Kansas City Chiefs defensive end Jared Allen has been named the winner of the 2007 NFL Sakrete Sack Program. Allen has been credited with 15.5 quarterback sacks during the 2007 NFL regular season and raised $10,000 for HomeAid (www.homeaid.org), a national non-profit provider of housing for the homeless.

The Sakrete Sack Program was created by Sakrete to raise money to help fight homelessness. The program tracks the number of quarterback sacks for each participating team. Six teams participated this year: The Carolina Panthers, New York Giants, San Francisco 49ers, San Diego Chargers, Seattle Seahawks and Atlanta Falcons.

As the overall league winner, Allen will have $10,000 awarded in his name to HomeAid. In addition, Sakrete also made a charitable donation of $5,000 in the names of each of the Sakrete Sack team leaders: Patrick Kerney of the Seahawks (14.5), Osi Umenyiora of the Giants (13), Shawne Merriman of the Chargers (12.5), John Abraham of the Falcons (10), Bryant Young of the 49ers (6.5) and Damione Lewis of the Panthers (3.5).

"This our second year sponsoring the Sakrete Sack Program and we are pleased to have the opportunity to grow our relationships with these National Football League teams to help tackle homelessness," said Johnsie Beck, president of Sakrete of North America, LLC. "We share the same values of professionalism and giving back to the community, and look forward to extending the program next year."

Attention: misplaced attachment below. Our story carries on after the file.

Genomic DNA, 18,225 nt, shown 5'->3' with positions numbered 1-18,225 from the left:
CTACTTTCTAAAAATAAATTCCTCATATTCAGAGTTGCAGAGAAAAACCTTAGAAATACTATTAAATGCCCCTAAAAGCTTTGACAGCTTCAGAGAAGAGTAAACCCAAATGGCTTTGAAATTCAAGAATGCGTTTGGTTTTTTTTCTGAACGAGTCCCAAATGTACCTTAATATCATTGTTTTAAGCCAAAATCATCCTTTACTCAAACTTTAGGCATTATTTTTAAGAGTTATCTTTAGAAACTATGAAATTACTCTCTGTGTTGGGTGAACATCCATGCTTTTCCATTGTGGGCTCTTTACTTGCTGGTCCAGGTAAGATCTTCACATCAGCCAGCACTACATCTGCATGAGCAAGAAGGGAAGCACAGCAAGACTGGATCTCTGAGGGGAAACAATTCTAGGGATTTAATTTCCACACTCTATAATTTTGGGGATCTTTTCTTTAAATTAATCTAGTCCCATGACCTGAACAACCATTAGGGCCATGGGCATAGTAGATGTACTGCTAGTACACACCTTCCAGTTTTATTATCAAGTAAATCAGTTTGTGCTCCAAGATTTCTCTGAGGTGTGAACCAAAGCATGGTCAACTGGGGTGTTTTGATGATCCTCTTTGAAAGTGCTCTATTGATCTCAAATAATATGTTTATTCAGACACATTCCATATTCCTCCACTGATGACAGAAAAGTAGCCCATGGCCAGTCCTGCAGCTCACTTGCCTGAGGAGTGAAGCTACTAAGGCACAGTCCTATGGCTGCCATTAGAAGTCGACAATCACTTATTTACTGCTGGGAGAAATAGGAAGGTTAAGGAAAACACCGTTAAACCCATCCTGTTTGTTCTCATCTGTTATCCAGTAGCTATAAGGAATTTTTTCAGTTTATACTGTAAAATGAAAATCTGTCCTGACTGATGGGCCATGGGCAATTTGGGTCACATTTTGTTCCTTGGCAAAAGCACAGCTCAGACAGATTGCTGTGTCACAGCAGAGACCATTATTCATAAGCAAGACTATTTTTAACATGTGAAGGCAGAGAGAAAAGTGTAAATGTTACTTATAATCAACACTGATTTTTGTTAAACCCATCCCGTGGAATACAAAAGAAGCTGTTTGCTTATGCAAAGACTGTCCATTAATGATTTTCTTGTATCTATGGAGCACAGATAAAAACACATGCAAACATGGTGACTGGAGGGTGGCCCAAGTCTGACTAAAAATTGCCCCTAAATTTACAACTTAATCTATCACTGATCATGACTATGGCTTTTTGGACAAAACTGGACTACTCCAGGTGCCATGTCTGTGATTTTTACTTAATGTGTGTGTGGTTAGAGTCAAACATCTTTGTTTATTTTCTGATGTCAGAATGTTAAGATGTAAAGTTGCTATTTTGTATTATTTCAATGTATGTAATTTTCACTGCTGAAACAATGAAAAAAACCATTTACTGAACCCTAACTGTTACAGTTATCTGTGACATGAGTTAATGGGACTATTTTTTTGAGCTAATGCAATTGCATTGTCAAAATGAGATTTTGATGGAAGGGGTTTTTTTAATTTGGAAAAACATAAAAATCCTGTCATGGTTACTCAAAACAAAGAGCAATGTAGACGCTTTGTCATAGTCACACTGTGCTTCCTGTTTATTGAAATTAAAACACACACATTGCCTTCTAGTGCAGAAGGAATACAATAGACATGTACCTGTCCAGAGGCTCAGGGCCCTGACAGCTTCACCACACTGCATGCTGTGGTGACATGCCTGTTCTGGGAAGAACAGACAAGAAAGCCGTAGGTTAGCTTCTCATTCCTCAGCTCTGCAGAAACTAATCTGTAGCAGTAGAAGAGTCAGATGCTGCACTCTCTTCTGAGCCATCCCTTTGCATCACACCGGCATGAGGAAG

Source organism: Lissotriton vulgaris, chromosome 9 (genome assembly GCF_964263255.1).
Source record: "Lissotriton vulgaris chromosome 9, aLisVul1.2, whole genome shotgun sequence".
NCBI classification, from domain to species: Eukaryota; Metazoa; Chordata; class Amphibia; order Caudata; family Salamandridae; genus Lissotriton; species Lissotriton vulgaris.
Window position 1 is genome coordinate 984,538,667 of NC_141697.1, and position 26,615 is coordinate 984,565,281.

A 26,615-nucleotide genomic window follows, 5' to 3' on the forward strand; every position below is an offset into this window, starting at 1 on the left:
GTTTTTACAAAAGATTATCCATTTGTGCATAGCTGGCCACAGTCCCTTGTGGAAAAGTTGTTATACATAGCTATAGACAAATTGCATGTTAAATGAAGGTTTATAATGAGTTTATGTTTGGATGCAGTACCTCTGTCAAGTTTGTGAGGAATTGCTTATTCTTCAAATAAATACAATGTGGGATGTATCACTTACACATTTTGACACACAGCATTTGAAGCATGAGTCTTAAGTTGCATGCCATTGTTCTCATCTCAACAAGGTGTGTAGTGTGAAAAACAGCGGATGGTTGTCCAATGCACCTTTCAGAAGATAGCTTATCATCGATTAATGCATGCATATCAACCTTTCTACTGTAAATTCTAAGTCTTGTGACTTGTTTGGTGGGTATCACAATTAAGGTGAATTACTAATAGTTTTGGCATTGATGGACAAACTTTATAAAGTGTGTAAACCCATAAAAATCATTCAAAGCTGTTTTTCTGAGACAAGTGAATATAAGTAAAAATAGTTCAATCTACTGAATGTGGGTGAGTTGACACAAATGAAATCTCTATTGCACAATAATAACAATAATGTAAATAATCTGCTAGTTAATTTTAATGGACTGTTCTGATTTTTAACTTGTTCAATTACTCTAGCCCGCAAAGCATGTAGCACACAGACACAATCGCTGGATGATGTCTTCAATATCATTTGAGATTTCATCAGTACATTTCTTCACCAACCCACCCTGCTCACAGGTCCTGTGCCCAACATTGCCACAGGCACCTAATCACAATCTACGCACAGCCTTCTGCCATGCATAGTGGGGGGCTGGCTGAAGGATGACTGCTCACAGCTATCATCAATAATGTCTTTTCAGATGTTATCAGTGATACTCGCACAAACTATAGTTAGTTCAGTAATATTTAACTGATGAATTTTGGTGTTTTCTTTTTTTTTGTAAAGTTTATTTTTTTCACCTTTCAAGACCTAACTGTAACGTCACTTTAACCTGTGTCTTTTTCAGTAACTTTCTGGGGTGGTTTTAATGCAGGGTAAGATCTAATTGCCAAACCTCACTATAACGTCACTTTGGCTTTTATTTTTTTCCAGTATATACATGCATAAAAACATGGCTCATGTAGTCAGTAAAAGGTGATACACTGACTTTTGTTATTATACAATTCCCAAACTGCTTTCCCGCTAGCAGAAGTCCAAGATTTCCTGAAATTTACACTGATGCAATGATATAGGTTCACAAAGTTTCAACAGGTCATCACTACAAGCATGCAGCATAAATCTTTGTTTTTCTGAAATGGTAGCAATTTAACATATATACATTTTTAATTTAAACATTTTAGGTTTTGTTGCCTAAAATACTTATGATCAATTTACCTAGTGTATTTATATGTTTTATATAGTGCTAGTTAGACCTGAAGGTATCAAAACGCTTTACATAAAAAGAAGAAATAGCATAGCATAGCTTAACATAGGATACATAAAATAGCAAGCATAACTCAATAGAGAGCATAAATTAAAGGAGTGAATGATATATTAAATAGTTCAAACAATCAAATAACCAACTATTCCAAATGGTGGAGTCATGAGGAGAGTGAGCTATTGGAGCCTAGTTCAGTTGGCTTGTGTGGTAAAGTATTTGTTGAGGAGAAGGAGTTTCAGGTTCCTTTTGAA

"The donations from the Sakrete Sack Program will help HomeAid, both locally and nationally, serve the more than three million families and individuals who are temporarily homeless each year, including more than a million children, and enable them to get back on their feet," said Genette Eaton, CEO of HomeAid. "We greatly appreciate the contributions from Sakrete, along with the program's NFL team and individual participants, to support our mission to build dignified housing for the temporarily homeless and truly strengthen the local communities that benefit from this wonderful charitable program."